With a one hour lunch period each day, you have used up another 46 days, leaving only 22 days available for work.

    You normally spend 2 days per year on sick leave. This leaves you only 20 days available for work.

    We are off for 5 holidays per year, so your available working time is down to 15 days.

    We generously give you 14 days vacation per year which leaves only one day available for work and I'll be damned if you're going to take that day off!

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  2. But wouldn't green plants continue to produce oxygen even as it combines with carbon?

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    1. Well, no.... On the average, the biosphere consumes as much oxygen as it produces. The unbalance is due mainly to the segregation of "fossil" carbon in the crust and it is a very, very slow process. Of course, if we burn this fossil, we reverse the process and we do that much faster!

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    2. And, of course, we should be thankful that carbon is being fossilized in the crust, because the Sun's output is gradually increasing as it goes through the stellar cycle, meaning that if carbon was not sequestered, we most likely would not be here. Unfortunately, not many people think on such scales...

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  3. Being a cornucopian has much to do with ignoring the second law of Thermodynamics. For them the supply curve of any fossil fuel is a flat line: no matter how much demand sways rightwards, the price is left unmoved - business as usual. In real life not all fossil carbons and are really fuels, since most are net energy negative; others may be slightly positive but are uncompetitive with alternative energy sources.

    In 2014 global CO2 emissions declined visibly and the trend is so far enduring into 2015. While economic policy is certainly to blame, this trend might not be merely circumstantial.

    Regards.

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  4. Hi Ugo,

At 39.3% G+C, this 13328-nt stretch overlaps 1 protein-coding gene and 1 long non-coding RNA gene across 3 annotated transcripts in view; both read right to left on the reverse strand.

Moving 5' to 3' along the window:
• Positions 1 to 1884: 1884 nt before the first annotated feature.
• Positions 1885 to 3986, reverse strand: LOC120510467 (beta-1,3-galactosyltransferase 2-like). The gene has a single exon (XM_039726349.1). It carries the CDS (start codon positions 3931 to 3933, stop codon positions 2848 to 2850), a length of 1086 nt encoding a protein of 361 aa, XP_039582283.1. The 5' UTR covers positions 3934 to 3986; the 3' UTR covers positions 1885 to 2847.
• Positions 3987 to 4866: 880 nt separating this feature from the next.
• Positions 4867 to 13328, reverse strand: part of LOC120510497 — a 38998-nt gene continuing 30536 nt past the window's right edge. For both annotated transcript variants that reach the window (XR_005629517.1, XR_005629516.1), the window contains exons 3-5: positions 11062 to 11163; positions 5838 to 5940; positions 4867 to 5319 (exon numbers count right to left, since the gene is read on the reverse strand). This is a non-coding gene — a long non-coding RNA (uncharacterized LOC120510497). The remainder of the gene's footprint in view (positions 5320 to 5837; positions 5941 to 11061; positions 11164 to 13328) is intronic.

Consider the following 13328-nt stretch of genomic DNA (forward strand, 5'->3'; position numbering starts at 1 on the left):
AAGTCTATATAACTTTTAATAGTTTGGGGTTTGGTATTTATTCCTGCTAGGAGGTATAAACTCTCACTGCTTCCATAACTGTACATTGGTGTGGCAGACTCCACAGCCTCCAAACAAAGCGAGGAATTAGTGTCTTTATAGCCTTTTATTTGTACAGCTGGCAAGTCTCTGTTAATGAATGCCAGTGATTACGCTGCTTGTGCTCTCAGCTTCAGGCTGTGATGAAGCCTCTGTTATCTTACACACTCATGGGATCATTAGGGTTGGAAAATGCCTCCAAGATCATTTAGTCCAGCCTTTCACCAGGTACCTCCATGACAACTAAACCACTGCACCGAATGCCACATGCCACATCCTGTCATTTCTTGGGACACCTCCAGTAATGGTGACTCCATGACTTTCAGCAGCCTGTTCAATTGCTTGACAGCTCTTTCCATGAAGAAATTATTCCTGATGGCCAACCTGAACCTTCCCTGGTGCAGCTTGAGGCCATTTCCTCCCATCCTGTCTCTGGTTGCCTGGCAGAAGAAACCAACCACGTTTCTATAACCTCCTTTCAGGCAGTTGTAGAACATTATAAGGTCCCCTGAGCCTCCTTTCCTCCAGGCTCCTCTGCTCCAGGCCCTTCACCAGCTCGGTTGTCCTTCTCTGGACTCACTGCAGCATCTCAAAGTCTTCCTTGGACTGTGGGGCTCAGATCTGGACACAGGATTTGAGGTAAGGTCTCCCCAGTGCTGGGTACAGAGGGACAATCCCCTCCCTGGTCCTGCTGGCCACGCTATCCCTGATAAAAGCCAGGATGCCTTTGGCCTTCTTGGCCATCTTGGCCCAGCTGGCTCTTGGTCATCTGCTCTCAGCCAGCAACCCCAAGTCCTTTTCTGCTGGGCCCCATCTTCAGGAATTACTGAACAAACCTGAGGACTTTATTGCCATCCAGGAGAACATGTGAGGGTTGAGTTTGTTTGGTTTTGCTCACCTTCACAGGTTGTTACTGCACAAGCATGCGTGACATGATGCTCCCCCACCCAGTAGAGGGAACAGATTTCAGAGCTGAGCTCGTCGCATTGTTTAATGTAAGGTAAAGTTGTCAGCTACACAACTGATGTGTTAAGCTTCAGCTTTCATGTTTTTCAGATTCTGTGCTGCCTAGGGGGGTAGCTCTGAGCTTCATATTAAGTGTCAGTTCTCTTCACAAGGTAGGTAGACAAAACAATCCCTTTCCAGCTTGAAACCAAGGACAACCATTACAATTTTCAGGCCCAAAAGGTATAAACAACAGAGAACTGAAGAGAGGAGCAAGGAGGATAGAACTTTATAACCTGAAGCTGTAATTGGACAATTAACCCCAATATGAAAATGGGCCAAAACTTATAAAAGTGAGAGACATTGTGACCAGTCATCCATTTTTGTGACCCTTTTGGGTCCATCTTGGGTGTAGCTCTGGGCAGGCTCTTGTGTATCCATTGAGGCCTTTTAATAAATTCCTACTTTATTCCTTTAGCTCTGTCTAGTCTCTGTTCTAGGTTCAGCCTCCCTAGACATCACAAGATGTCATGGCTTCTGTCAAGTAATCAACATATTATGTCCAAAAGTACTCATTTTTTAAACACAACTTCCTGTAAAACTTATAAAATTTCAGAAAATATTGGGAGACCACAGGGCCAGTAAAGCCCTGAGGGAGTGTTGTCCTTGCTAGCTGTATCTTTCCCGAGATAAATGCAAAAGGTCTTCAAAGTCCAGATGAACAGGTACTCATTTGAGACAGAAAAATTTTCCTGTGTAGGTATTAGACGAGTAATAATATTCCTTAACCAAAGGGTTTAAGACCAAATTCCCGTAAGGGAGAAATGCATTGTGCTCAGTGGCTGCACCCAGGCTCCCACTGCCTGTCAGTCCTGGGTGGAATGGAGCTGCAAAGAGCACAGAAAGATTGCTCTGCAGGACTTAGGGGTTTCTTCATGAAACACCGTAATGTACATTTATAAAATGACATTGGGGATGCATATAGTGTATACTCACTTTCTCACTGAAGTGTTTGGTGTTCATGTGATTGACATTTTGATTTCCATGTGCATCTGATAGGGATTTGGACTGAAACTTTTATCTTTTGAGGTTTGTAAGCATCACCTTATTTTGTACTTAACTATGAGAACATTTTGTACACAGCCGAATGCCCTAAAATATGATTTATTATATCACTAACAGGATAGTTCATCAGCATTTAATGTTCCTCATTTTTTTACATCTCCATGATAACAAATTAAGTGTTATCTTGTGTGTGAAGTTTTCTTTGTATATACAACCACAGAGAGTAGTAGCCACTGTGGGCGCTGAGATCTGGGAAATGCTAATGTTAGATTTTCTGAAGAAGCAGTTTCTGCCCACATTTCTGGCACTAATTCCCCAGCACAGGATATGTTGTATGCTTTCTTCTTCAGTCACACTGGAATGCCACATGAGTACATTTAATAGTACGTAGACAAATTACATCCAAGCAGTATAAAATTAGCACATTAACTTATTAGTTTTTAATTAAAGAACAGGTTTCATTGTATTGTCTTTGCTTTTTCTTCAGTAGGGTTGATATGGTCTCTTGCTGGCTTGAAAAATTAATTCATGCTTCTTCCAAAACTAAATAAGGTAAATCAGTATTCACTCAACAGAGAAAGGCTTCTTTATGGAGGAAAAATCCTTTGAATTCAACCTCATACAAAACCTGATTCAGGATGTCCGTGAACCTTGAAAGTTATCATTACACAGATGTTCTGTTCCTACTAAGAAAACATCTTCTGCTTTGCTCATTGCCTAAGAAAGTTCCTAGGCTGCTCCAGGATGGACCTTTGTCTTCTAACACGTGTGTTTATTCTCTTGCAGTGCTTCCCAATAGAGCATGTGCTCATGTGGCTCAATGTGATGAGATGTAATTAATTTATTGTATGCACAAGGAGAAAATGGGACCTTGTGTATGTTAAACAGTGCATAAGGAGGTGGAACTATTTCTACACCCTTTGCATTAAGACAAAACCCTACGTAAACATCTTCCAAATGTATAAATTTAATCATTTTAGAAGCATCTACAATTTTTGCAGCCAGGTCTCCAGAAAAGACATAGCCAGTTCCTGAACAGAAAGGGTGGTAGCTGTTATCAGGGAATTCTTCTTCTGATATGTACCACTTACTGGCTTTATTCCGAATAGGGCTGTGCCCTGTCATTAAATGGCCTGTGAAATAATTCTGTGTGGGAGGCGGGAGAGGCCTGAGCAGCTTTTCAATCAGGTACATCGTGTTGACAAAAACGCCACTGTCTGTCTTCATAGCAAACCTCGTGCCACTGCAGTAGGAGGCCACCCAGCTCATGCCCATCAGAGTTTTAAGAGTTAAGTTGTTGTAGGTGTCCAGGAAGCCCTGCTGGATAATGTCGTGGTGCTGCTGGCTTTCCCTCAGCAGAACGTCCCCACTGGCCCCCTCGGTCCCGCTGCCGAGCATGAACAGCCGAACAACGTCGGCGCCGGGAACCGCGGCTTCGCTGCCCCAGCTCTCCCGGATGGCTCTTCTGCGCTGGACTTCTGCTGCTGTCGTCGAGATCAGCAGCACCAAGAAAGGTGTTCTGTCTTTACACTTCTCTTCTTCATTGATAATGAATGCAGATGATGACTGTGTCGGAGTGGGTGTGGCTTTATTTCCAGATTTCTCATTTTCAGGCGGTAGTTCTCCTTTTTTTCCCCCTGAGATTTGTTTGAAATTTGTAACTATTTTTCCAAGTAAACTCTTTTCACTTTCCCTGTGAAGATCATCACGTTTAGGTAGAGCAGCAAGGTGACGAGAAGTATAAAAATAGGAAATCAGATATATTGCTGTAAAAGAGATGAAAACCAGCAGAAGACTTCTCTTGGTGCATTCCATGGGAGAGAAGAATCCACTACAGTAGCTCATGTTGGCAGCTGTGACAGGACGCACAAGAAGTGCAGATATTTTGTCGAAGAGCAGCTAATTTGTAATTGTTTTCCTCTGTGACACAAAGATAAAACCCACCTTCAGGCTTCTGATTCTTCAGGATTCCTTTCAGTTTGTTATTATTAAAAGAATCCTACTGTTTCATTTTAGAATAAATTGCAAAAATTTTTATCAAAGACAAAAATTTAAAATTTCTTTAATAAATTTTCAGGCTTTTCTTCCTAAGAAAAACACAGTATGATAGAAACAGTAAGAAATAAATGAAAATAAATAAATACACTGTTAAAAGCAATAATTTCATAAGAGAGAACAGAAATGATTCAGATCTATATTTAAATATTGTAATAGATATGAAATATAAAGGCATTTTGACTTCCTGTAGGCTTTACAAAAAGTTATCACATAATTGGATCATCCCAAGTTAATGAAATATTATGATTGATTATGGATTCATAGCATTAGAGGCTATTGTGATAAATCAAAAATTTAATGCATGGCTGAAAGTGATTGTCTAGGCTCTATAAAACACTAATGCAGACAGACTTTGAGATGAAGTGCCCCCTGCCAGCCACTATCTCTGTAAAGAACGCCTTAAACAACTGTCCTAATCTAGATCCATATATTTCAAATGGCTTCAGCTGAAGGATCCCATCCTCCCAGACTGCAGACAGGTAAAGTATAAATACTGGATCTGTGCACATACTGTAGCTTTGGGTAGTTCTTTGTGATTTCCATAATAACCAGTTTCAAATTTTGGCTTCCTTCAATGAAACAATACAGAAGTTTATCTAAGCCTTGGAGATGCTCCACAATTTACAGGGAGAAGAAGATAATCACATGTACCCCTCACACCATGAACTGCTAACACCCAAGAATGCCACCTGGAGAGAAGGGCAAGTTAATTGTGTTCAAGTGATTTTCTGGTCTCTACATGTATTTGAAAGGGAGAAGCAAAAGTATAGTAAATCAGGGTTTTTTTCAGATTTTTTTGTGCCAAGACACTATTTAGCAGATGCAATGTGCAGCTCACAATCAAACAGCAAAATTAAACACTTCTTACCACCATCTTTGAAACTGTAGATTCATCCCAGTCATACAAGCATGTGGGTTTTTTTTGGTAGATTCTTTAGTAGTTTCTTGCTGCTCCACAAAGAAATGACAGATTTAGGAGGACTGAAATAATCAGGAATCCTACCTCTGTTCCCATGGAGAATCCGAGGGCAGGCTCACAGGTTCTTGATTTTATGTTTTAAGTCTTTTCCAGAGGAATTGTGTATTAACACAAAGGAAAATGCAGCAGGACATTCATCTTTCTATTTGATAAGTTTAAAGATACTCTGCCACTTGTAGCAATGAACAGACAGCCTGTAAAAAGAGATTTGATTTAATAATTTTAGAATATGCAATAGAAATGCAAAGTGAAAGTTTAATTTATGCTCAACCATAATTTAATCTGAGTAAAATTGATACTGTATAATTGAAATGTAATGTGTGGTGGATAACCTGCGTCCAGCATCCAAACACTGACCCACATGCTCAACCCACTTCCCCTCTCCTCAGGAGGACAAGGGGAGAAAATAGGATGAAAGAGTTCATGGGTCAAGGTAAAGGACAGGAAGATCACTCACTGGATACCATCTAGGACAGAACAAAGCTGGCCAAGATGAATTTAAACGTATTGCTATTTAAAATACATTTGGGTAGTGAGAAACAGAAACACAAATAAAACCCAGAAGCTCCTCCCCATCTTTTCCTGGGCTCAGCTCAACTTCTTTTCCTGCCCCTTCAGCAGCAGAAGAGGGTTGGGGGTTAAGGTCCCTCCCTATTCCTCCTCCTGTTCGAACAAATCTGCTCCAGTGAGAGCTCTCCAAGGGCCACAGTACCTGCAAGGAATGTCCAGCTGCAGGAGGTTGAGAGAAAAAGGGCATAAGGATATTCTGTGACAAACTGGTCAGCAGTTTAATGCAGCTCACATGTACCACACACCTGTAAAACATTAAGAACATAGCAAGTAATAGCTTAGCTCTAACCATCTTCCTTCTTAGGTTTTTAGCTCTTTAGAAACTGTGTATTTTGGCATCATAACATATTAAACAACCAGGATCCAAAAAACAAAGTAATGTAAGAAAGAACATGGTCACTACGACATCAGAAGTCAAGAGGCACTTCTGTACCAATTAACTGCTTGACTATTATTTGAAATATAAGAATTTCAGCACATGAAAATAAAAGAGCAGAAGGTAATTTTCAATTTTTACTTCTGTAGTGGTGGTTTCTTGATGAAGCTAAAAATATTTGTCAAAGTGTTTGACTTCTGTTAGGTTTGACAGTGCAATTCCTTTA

I wanted to get your thoughts on this plankton-oxygen study. It seems extreme to me: http://m.phys.org/news/2015-12-doomsday-revisited-deprive-oxygen.html

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    Replies
    1. I am not very impressed. The kind of models they use are oversimplified and may easily diverge from reality. They found that the oxygen concentration may go to zero in relatively short times, and that has never happened during the whole Phanerozoic. So, I wouldn't worry too much, unless we really manage to do something horrible to the ecosystem..... which in the end we might!

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    2. Thanks Ugo,
      I appreciate that reality check. You confirmed what I suspected. Other than looking past the idiots that post garbage from reddit, like the billybub or whatever handle that person who referred to that is, I have made a projection that includes feedbacks as well. I believe that with a Paris agreement, temperatures by 2100 will hold at 2.5-3.5C, give or take. Do you think I'm in the right neighborhood, and what is your opinion on possibly using SRM to keep temperatures stable if the need arises?

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Who

Ugo Bardi is a member of the Club of Rome and the author of "Extracted: how the quest for mineral resources is plundering the Planet" (Chelsea Green 2014)